China’s Underestimated Carbon Emissions: What Does It Mean for Climate Action?
The New York Times revealed in a Nov. 4 article that China has been burning as much as 17 percent more coal annually than previously thought, citing new Chinese government data.
It was sobering news to all of us who are working to reduce China’s dependency on fossil fuels, but not necessarily a verdict on the country’s – or the world’s – prospects going forward.
It’s important to note, first of all, that China’s revised coal consumption numbers have not changed scientists’ estimates of global carbon dioxide levels in the air. Unlike national emissions data, which is based on fuel consumption statistics, global levels are measured directly.
So what do we make of the news that China, the world’s largest greenhouse gas emitter, has been underestimating coal use since 2000?
China Needs Good Data, and Knows It
Significantly higher emissions in any country increase the urgency and difficulty of avoiding the worst impacts of climate change – and this is especially true for an economy the size of China’s. However, it is significant that this story was prompted by the Chinese government reporting its own data corrections, and not by an external watchdog.
China has acknowledged the challenges it faces trying to develop robust emissions estimates, and the new numbers, though troubling, are a sign that the country is making progress in this regard.
This is important not just for the international climate negotiations that kick off in Paris later this month, but also for China’s long-term strategy.
China has made it a priority to upgrade its baseline inventory emissions data, especially for sources that might be included in its national emissions trading system. Good baseline data is a prerequisite to the effective carbon trading and reduction program Environmental Defense Fund has been working toward for 25 years.
Needed Now: Deeper Emissions Cuts
It’s also important to note that while the emission data was revised, China’s growth in coal consumption has actually been declining, a trend that remains unchanged and will likely continue.
The government has recently targeted 6.5 percent economic growth as the official target for the next five years, down from the recent 7- percent rate. Slower growth, air quality concerns, new requirements to invest in renewables and energy efficiency, and the international commitments to peak emissions and introduce a carbon market will all put continued downward pressure on coal.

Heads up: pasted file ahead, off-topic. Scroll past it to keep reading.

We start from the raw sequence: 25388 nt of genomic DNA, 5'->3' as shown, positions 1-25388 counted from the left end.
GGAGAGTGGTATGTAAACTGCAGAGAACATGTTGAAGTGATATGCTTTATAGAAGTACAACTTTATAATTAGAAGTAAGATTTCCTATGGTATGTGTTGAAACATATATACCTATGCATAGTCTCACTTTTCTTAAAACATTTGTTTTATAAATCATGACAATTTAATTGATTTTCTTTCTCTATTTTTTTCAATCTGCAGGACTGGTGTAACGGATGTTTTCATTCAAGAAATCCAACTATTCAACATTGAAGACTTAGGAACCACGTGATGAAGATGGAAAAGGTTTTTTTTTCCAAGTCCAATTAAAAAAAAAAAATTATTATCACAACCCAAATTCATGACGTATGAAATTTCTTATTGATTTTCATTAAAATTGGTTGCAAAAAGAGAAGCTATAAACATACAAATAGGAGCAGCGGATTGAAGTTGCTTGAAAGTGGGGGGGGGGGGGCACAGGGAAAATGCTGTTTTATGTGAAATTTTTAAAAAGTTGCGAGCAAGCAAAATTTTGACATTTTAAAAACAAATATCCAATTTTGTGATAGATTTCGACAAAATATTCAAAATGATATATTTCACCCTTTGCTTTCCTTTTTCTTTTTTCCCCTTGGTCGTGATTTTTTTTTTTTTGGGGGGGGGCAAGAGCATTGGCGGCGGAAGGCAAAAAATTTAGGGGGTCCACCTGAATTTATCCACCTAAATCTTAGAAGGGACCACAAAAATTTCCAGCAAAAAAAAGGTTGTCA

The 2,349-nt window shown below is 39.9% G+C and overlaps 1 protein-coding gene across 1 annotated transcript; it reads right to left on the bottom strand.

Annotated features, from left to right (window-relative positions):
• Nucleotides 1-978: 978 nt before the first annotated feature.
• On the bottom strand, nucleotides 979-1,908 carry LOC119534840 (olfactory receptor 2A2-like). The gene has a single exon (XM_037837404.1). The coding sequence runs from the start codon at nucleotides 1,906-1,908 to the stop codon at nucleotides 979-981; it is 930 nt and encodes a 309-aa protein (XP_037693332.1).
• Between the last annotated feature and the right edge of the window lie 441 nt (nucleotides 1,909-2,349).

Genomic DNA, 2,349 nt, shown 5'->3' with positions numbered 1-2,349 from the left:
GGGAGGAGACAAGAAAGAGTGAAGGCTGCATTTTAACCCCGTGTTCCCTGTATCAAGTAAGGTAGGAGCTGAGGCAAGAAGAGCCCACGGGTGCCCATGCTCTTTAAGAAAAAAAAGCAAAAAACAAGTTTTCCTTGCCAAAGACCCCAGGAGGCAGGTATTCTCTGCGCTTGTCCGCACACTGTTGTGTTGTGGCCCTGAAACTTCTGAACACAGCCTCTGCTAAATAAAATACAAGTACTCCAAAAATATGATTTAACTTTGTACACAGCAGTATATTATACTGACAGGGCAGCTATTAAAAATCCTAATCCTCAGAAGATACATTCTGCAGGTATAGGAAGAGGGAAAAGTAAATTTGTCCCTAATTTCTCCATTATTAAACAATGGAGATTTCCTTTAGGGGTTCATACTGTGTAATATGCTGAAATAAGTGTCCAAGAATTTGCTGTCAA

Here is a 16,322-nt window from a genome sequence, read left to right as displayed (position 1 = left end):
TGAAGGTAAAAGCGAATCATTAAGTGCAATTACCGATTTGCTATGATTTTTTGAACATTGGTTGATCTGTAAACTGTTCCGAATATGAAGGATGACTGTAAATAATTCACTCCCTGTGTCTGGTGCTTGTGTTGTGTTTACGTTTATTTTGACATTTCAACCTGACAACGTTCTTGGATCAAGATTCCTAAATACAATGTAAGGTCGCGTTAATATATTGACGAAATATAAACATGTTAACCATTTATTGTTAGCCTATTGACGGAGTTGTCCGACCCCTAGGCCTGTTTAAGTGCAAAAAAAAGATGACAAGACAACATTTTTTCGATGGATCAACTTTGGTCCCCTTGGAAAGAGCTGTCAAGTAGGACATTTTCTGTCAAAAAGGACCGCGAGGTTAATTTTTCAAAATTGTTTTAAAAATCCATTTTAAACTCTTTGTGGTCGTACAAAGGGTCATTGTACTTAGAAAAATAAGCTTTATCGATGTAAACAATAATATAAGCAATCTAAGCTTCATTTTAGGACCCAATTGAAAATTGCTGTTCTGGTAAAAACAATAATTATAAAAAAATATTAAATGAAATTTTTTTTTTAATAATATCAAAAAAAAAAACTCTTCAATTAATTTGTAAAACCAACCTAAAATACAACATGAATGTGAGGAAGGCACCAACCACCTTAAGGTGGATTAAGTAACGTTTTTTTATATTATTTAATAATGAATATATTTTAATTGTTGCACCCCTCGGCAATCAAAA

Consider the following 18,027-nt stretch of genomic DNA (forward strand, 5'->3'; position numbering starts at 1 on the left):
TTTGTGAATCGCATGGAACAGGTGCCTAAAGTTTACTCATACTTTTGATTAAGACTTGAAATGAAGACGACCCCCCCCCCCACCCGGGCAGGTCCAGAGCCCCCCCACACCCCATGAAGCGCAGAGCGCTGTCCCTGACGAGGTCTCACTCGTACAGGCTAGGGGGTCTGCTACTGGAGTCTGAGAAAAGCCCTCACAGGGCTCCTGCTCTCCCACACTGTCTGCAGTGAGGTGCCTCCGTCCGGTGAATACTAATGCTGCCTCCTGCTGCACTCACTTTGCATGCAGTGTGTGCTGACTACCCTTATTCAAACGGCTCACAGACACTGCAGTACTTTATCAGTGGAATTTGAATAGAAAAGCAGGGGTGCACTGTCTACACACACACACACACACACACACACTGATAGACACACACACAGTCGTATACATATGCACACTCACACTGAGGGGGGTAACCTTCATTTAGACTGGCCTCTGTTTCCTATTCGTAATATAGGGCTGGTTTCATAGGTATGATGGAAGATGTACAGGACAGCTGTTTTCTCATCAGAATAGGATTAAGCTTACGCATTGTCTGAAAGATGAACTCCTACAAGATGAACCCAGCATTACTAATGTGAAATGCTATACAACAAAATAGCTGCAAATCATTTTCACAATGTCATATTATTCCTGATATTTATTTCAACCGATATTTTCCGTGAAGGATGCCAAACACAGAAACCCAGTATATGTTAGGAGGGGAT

China’s data correction does not change our basic understanding of what it will take to reach the crucial turning point where global emissions finally level off and begin to decline.
We have long known that much deeper reductions will be required to get us there. The Paris commitments are shaping up to be a major milestone on that road, but won’t by themselves get us where we need to go.
For China, the solution remains a national carbon market that creates the incentives to lower emissions as efficiently as possible. China remains committed to launching the market in 2017.
For all of us who understand the urgency of global climate change, The New York Times story is a reminder that there is still a great deal of work still to be done – in China and beyond.
Dan Dudek, PhD, is vice president of the Environmental Defense Fund. He leads EDF’s China Program to help China design a national carbon emissions trading system and apply market mechanisms to address large-scale environmental problems. Dan is one of the world’s leading experts in developing cap-and-trade programs to reduce pollution at the lowest possible cost. He is widely credited with developing the cap-and-trade model that led to dramatic reductions in sulfur dioxide, the leading cause of acid rain, in the United States.
This article was republished with permission from EDF.
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